Right to Read Campaign - Kolkata
A report on the nationwide Right to Read campaign which had its second road show at the West Bengal National University of Juridical Sciences, Kolkata on 7th November, 2009 from 11.00 a.m. to 2.00 p.m.
Millions of Indians are unable to read printed material due to disabilities. Technologies are in place which can help them read printed matter if the material gets converted into alternate formats such as large print, audio, Braille or other electronic formats. Whereas the Constitution of India declares “right to read” a fundamental right, the provisions of the Indian Copyright Act, 1957 does not permit conversion of books into accessible formats for the benefit of persons with print impairment, as a result of which a “book famine” is created. International conventions to which India is a signatory to specifically requires it to amend its copyright laws for the benefit of persons with disabilities and make available information and materials to persons with disabilities on an equal basis as others.
Publishers too do not make books available in accessible formats as a result of which less than 0.5 per cent of books are available in accessible formats in India. As a result, persons with print impairments get excluded from the education system and this has a big impact on their career choices.
To solve this problem, the Indian Copyright Act, 1957 should be amended to permit the conversion and distribution of materials in all formats for making it accessible for persons with print impairment. Hence, the Daisy Forum of India, The Centre for Internet & Society and Bookbole have taken the initiative to be part of the global “Right to Read” campaign launched by the World Blind Union.
The ‘Right to Read’ campaign seeks to:
- Accelerate change in the copyright law;
- Raise public awareness on the issue of access to reading for the print-impaired; and
- Gather Indian support for the Treaty for the Blind proposed by the World Blind Union at the World Intellectual Property Organization (WIPO).
In West Bengal, this campaign was initiated by Campaigners for Inclusion (a volunteer initiative by CRY and Sruti Disability Rights Centre) and hosted by the West Bengal National University of Juridical Sciences (NUJS).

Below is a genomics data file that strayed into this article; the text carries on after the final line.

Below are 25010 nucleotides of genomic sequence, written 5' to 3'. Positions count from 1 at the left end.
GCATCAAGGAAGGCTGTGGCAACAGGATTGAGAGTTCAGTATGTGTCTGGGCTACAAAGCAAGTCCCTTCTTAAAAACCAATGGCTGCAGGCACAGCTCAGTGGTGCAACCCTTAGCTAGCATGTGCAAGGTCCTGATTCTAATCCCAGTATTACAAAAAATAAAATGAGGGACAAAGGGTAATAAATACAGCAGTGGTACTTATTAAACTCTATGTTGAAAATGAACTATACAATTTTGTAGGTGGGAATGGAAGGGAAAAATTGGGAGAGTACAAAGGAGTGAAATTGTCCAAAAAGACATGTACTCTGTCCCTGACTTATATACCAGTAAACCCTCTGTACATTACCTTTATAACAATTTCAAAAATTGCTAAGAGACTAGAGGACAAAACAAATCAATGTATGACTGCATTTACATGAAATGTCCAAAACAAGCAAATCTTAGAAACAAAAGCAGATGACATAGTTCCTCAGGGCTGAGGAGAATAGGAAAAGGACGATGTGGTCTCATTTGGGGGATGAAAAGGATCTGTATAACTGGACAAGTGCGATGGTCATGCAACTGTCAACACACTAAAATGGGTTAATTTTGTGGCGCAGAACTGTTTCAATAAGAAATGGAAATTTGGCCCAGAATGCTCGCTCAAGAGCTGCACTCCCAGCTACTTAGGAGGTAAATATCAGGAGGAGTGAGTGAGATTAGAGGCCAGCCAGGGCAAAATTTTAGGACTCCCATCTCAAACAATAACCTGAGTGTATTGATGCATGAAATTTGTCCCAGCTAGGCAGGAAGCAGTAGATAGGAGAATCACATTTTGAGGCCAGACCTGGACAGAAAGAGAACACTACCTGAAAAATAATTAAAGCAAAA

A meeting was held at the National University of Juridical Sciences on 7th November from 11.00 a.m. to 2.00 p.m. The Chief Guest of the meeting was Dr. Suranjan Das, Vice Chancellor of the University of Calcutta. Other dignitaries present at the meeting were Nirmita Narasimhan, Programme Manager, The Centre for Internet & Society and Rahul Cherian, Co-Founder, Inclusive Planet and Book Bole.
A lively panel discussion followed. The speakers included Ms. Chandrima Bhattacharya, Senior Assistant Editor, The Telegraph, Mr. S.B. Pattnayak, Principal, Ramakrishna Mission, Narendrapur, Dr. S.S. Roy, Chairman, National Children’s Computer Society and Dr. Rukmini Sen, Assistant Professor, (Social Sciences), WBNUJS.
A skit on this issue was presented by the Campaigners for Inclusion and a musical programme by Sayoni Palit, a visually impaired student of the Bachelor of Music, enthralled the audience.
The meeting was attended by 120 people including members of Blind Persons Association, National Association for Blind, Welfare Society for the Blind, Behala Blind School, Lighthouse for the Blind, Society for Visually Handicapped, National Institute for the Blind, Louis Braille Memorial School, Noble Mission of Calcutta and Mentaid along with several college students and teachers.
A signature campaign on the petition to amend the Copyright Act started in Kolkata on that day. Sruti Disability Rights Centre has taken the initiative to organize more awareness meetings, particularly in different colleges as well as at the Kolkata Book Fair in the coming months.
Radio channels like Gyan Bharati organized a talk show on this issue besides announcing about the programme on its channel for one week. Red FM was the official radio partner and gave ample coverage to this event. One English newspaper and one Urdu newspaper covered this news.
Times of India - 7th Nov 2009
Copyright obstacle for Braille, audio books - by Arpit Basu
KOLKATA: For the 12 lakh-odd visually-challenged and dyslexic persons in the state, access to good Indian literature in Braille or audio format is a challenge. Obtaining copyright to convert books into special format is the biggest hindrance, say activists working for disability rights.
"Even the National Library does not have any Braille or audio books. Authorities argue that the number of such special books is too less to create full-fledged sections," said Shampa Sengupta of Sruti. When it comes to audio-version, the scenario is worse, says Lina Bardhan from Noble Mission that works with the mentally challenged.
City Braille publishers say legal formalities prove to be an obstacle."We believe that as a humanitarian gesture, the Copyright Act of 1957 should be relaxed for books meant for the differently-abled," said Amiyo Biswas of Blind Persons' Association, one of the three Braille publishers in the city.
In April 2008, UK-based Sight Savers International urged the UN to sign a treaty so that persons with disabilities can access books and documents easily.
Now, Center for Internet Society (CIS) has carried out campaigns in Mumbai, Bangalore and Chennai. On Saturday, a seminar will be held in Kolkata. "We want to organize a pan-India movement and amend the Copyright Act to establish the right to read," said CIS programme manager Nirmita Narasimhan.